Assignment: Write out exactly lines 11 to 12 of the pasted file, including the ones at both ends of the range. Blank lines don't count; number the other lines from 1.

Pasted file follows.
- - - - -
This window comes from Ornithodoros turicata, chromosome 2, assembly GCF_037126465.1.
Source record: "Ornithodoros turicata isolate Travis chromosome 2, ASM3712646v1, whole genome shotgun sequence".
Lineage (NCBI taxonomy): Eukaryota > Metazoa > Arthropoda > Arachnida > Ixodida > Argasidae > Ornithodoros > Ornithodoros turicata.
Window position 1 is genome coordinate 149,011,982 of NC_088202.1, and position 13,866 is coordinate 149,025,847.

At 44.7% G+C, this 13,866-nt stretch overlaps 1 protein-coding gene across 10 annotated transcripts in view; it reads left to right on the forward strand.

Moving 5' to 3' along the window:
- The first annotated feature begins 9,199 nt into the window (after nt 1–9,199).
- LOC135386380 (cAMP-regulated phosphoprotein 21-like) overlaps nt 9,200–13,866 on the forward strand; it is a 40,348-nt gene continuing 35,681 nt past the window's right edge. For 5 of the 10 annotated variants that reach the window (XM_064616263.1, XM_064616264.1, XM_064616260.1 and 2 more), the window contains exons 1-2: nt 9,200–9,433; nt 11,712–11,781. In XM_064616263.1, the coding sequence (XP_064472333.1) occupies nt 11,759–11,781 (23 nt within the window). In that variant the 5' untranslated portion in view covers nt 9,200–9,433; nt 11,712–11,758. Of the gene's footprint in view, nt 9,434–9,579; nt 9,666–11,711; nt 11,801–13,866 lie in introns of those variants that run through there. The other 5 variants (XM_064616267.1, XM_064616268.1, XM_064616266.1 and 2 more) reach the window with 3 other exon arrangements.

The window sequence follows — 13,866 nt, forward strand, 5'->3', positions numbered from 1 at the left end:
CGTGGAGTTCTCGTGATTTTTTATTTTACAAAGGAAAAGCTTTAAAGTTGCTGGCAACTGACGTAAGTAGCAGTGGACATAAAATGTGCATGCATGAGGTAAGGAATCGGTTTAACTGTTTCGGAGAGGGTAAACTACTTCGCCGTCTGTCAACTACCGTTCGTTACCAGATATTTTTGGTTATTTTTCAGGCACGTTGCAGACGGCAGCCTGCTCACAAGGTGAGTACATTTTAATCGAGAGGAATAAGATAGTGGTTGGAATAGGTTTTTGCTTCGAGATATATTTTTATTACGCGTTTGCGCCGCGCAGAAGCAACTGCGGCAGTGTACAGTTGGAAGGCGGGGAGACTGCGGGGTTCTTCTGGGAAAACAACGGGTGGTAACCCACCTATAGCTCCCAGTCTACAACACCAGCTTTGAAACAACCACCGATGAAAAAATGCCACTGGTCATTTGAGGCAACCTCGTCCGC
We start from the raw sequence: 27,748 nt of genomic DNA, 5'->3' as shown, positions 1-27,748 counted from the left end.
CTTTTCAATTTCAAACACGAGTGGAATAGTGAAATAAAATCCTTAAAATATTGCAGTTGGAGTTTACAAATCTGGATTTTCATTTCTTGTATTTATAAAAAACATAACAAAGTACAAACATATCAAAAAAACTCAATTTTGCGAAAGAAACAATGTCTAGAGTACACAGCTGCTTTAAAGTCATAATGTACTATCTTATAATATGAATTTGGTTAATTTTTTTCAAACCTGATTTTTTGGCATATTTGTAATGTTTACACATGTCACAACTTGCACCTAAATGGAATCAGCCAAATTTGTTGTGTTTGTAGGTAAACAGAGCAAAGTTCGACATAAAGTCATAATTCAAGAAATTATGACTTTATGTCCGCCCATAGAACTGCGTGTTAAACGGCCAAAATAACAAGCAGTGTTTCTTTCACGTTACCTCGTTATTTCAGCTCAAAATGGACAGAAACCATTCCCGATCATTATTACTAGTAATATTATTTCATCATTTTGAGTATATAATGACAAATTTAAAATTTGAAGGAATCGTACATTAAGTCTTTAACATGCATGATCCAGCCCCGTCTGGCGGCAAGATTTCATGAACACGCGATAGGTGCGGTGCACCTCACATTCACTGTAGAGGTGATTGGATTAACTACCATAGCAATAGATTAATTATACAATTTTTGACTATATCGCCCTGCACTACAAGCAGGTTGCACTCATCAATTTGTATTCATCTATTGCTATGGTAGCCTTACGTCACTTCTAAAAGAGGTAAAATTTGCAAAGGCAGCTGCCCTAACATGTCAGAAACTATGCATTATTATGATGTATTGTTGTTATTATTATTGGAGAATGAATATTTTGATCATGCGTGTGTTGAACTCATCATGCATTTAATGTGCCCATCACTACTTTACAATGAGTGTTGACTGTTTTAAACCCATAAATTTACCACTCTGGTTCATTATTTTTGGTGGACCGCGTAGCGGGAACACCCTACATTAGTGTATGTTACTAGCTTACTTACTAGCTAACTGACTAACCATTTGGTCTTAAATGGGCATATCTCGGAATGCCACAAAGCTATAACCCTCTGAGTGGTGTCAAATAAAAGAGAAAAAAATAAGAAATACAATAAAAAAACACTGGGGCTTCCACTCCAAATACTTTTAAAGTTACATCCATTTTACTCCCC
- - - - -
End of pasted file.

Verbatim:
We start from the raw sequence: 27,748 nt of genomic DNA, 5'->3' as shown, positions 1-27,748 counted from the left end.
CTTTTCAATTTCAAACACGAGTGGAATAGTGAAATAAAATCCTTAAAATATTGCAGTTGGAGTTTACAAATCTGGATTTTCATTTCTTGTATTTATAAAAAACATAACAAAGTACAAACATATCAAAAAAACTCAATTTTGCGAAAGAAACAATGTCTAGAGTACACAGCTGCTTTAAAGTCATAATGTACTATCTTATAATATGAATTTGGTTAATTTTTTTCAAACCTGATTTTTTGGCATATTTGTAATGTTTACACATGTCACAACTTGCACCTAAATGGAATCAGCCAAATTTGTTGTGTTTGTAGGTAAACAGAGCAAAGTTCGACATAAAGTCATAATTCAAGAAATTATGACTTTATGTCCGCCCATAGAACTGCGTGTTAAACGGCCAAAATAACAAGCAGTGTTTCTTTCACGTTACCTCGTTATTTCAGCTCAAAATGGACAGAAACCATTCCCGATCATTATTACTAGTAATATTATTTCATCATTTTGAGTATATAATGACAAATTTAAAATTTGAAGGAATCGTACATTAAGTCTTTAACATGCATGATCCAGCCCCGTCTGGCGGCAAGATTTCATGAACACGCGATAGGTGCGGTGCACCTCACATTCACTGTAGAGGTGATTGGATTAACTACCATAGCAATAGATTAATTATACAATTTTTGACTATATCGCCCTGCACTACAAGCAGGTTGCACTCATCAATTTGTATTCATCTATTGCTATGGTAGCCTTACGTCACTTCTAAAAGAGGTAAAATTTGCAAAGGCAGCTGCCCTAACATGTCAGAAACTATGCATTATTATGATGTATTGTTGTTATTATTATTGGAGAATGAATATTTTGATCATGCGTGTGTTGAACTCATCATGCATTTAATGTGCCCATCACTACTTTACAATGAGTGTTGACTGTTTTAAACCCATAAATTTACCACTCTGGTTCATTATTTTTGGTGGACCGCGTAGCGGGAACACCCTACATTAGTGTATGTTACTAGCTTACTTACTAGCTAACTGACTAACCATTTGGTCTTAAATGGGCATATCTCGGAATGCCACAAAGCTATAACCCTCTGAGTGGTGTCAAATAAAAGAGAAAAAAATAAGAAATACAATAAAAAAACACTGGGGCTTCCACTCCAAATACTTTTAAAGTTACATCCATTTTACTCCCC